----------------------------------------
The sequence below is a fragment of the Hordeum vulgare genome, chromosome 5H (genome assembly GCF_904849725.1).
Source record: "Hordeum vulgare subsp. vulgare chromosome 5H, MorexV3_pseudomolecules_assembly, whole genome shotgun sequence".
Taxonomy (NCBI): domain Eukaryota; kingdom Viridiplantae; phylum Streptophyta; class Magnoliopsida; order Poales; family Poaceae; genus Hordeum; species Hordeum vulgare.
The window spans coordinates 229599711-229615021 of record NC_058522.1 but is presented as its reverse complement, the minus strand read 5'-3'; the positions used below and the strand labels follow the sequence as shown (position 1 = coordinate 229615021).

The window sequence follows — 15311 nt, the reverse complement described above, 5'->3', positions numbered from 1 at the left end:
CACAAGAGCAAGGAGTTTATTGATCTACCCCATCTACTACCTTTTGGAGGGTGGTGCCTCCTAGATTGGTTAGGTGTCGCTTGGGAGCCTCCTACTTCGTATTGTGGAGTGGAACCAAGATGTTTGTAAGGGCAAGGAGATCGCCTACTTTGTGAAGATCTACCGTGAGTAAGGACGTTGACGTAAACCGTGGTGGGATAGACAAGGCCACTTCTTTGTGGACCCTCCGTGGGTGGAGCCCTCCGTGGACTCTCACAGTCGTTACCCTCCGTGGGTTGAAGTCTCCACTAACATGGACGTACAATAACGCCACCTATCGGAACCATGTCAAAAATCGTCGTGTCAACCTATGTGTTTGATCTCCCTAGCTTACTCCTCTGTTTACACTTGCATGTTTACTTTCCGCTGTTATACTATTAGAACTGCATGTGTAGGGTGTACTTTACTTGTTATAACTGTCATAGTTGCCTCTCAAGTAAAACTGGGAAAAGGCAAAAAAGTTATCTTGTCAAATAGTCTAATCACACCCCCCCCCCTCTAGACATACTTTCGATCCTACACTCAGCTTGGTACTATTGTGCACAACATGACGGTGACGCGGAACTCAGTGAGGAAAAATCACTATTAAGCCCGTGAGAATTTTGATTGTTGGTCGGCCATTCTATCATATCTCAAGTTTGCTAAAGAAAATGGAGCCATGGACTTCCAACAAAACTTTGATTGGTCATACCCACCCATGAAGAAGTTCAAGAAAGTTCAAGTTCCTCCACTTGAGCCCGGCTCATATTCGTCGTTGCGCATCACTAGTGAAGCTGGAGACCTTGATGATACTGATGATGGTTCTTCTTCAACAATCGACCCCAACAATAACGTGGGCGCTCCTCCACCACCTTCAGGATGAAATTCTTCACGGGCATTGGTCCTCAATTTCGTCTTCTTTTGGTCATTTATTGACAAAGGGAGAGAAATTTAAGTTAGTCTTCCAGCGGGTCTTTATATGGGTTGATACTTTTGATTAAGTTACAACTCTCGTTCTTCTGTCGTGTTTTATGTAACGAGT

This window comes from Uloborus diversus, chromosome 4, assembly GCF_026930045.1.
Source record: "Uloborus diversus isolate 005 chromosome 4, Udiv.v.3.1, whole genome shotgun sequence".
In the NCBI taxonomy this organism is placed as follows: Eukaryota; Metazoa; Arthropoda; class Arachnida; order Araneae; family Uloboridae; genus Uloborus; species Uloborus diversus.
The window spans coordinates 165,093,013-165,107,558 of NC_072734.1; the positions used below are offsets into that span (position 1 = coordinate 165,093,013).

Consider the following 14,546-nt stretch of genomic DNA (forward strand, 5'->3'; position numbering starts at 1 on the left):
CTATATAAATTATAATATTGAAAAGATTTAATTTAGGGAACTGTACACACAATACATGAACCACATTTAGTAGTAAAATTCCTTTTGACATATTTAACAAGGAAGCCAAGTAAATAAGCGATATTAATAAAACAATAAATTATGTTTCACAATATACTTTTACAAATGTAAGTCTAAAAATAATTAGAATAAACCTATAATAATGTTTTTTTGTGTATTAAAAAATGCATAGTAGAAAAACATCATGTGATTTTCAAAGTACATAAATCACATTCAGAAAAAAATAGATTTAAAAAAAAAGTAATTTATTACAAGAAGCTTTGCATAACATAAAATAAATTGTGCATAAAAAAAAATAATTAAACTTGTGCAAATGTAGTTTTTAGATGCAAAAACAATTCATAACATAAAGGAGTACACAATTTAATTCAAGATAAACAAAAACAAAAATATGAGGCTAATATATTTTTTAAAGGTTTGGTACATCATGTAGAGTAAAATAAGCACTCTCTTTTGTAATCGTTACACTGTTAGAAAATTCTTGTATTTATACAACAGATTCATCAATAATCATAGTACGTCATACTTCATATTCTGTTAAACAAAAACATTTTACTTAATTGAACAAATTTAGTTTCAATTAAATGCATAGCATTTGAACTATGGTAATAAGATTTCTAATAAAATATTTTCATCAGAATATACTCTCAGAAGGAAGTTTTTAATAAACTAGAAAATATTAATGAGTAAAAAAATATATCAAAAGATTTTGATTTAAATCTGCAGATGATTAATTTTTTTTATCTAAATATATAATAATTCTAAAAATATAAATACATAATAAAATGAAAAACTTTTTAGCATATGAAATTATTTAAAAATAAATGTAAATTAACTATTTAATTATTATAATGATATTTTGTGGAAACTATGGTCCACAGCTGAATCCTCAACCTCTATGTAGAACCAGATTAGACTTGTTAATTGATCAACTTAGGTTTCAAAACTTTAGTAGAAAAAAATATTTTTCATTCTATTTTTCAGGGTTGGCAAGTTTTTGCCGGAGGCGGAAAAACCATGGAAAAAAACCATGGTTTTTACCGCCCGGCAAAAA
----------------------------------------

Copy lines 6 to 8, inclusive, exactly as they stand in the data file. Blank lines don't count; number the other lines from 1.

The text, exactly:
CACAAGAGCAAGGAGTTTATTGATCTACCCCATCTACTACCTTTTGGAGGGTGGTGCCTCCTAGATTGGTTAGGTGTCGCTTGGGAGCCTCCTACTTCGTATTGTGGAGTGGAACCAAGATGTTTGTAAGGGCAAGGAGATCGCCTACTTTGTGAAGATCTACCGTGAGTAAGGACGTTGACGTAAACCGTGGTGGGATAGACAAGGCCACTTCTTTGTGGACCCTCCGTGGGTGGAGCCCTCCGTGGACTCTCACAGTCGTTACCCTCCGTGGGTTGAAGTCTCCACTAACATGGACGTACAATAACGCCACCTATCGGAACCATGTCAAAAATCGTCGTGTCAACCTATGTGTTTGATCTCCCTAGCTTACTCCTCTGTTTACACTTGCATGTTTACTTTCCGCTGTTATACTATTAGAACTGCATGTGTAGGGTGTACTTTACTTGTTATAACTGTCATAGTTGCCTCTCAAGTAAAACTGGGAAAAGGCAAAAAAGTTATCTTGTCAAATAGTCTAATCACACCCCCCCCCCTCTAGACATACTTTCGATCCTACACTCAGCTTGGTACTATTGTGCACAACATGACGGTGACGCGGAACTCAGTGAGGAAAAATCACTATTAAGCCCGTGAGAATTTTGATTGTTGGTCGGCCATTCTATCATATCTCAAGTTTGCTAAAGAAAATGGAGCCATGGACTTCCAACAAAACTTTGATTGGTCATACCCACCCATGAAGAAGTTCAAGAAAGTTCAAGTTCCTCCACTTGAGCCCGGCTCATATTCGTCGTTGCGCATCACTAGTGAAGCTGGAGACCTTGATGATACTGATGATGGTTCTTCTTCAACAATCGACCCCAACAATAACGTGGGCGCTCCTCCACCACCTTCAGGATGAAATTCTTCACGGGCATTGGTCCTCAATTTCGTCTTCTTTTGGTCATTTATTGACAAAGGGAGAGAAATTTAAGTTAGTCTTCCAGCGGGTCTTTATATGGGTTGATACTTTTGATTAAGTTACAACTCTCGTTCTTCTGTCGTGTTTTATGTAACGAGT

This window comes from Uloborus diversus, chromosome 4, assembly GCF_026930045.1.
Source record: "Uloborus diversus isolate 005 chromosome 4, Udiv.v.3.1, whole genome shotgun sequence".